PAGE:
People with hepatitis C may be able to donate their organs without the risk of the virus spreading, a study suggests.
Currently, organs from patients with the infection can only be transferred to people who already have the virus to avoid it being passed on.
But researchers have now discovered a way to clear recipients of the virus within days of being given infected organs.
Volunteers took a combination of antiviral and cholesterol-lowering drugs 12 hours before surgery and then daily for a week after the operation.
While some had measurable levels of hepatitis C in their blood initially, by the end of the seven days their bodies had fended off the virus.
University of Toronto Scientists say the discovery could offer a ‘huge benefit’, raising hopes that tens of lives could be spared.
A new study, by Canadian researchers, has found giving uninfected recipients antiviral and cholesterol-lowering drugs prevents them from contracting hepatitis C during organ transplants (file image)
There are more than 6,000 people on the UK Transplant Waiting List – 400 of which die each year waiting for an organ.
Up to 15 suitable donors are declined every year because of the risk of transmission of hepatitis C, figures show.
Hepatitis C, most commonly acquired through infected blood, inflames the liver. If left untreated, it can cause cirrhosis – or scarring of the liver.
This can cause it to stop working properly over time. In severe cases, life-threatening problems such as liver failure or cancer can develop.
But with modern treatments, it’s possible to clear the infection with relative ease, and most people who contract it will have a normal life expectancy.
Eleven recipients received organs – including lungs, kidneys, hearts, as well as a kidney and pancreas – from nine hepatitis C-positive donors.
Six to 12 hours before the operation, they were given antiviral drugs glecaprevir or pibrentasvir and ezetimibe, a cholesterol-lowering drug.
WHAT IS HEPATITIS C?
Hepatitis C is inflammation of the liver and there is no preventive vaccine.
There are around three million people in the US and 215,000 people in the UK who are living with chronic hepatitis.
Most aren’t aware that they are infected, according to the Centers for Disease Control and Prevention (CDC).
Spread through contaminated blood, hepatitis C tends to develop into a chronic infection after six months.
The infection attacks the liver, leading to cirrhosis or liver cancer.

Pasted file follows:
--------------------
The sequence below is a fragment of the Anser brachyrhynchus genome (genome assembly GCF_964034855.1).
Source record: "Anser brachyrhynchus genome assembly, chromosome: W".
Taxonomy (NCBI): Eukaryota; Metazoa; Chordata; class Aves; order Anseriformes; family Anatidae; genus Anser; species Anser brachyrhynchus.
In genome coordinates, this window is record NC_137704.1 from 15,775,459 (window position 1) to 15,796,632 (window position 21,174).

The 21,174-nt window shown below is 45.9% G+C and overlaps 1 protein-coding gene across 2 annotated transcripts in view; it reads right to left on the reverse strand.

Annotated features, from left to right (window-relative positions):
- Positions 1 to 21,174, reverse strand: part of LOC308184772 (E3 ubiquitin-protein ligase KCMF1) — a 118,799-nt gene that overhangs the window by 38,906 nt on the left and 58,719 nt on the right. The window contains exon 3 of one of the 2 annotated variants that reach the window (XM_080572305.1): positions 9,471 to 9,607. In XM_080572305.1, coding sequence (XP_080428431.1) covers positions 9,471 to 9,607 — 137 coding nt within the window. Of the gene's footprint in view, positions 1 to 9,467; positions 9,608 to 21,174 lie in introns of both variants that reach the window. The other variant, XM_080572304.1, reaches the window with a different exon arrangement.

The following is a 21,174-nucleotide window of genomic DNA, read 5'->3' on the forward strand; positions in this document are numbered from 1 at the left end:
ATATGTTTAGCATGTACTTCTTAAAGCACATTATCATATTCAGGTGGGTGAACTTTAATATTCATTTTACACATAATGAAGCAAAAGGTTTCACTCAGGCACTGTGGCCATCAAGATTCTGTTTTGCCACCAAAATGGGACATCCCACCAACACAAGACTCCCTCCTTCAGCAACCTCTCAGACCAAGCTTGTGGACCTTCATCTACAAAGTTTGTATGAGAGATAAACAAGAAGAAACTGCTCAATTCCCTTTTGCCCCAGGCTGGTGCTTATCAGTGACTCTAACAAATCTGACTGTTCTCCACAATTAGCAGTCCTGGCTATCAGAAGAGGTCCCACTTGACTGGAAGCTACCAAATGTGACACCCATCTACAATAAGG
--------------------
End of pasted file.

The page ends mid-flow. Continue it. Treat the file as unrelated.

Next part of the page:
- Weight loss (without trying)
- Loss of appetite
- Feeling very full after a small meal
- Nausea or vomiting
- An enlarged liver, felt as a mass under the ribs on the right side
- An enlarged spleen, felt as a mass under the ribs on the left side
- Pain in the abdomen or near the right shoulder blade
- Swelling or fluid build-up in the abdomen
- Yellowing of the skin and eyes (jaundice)
They were then given the same treatment daily for seven days.
Six recipients had detectable but unquantifiable hepatitis C levels a day after the operation.
All of the patients were cleared of the virus by day five. They all remained free 10 weeks later at a follow-up.
Four recipients developed a quantifiable presence of hepatitis C in their blood after the transplant.
But it declined rapidly and was unquantifiable by the fourth post-op day in all four patients. They, too, remained virus-free after 10 weeks.
One lung transplantation patient died during that time of sepsis, but it was unrelated to the operation, the researchers said.
Cholesterol is needed for viruses to grow and limiting its production curbs the opportunity for hepatitis C to thrive, scientists say.
The findings were presented this week at The Liver Meeting 2019 in Boston – held by the American Association for the Study of Liver Diseases.
It’s estimated around 215,000 people in the UK have hepatitis C. Figures show there are around three million patients in the US.
The virus killed 1.34million people in 2016 alone – 140,000 more than tuberculosis, 340,000 more than HIV and 621,000 more than malaria.
Lead author Dr Jordan Feld, chair in translational liver disease research at the University of Toronto, said: ‘Transplant recipients are understandably nervous about accepting organs from people with HCV infection.
‘This very short therapy allows them to leave hospital free of HCV, which is a huge benefit.
‘Not only is it cheaper and likely safer, but the patients really prefer not having to worry about HCV with all of the other challenges after a transplant.’
‘By adding an entry inhibitor and preloading the liver with DAAs [antiviral drugs], we thought that treatment could be significantly shortened and our data support that that is indeed the case.’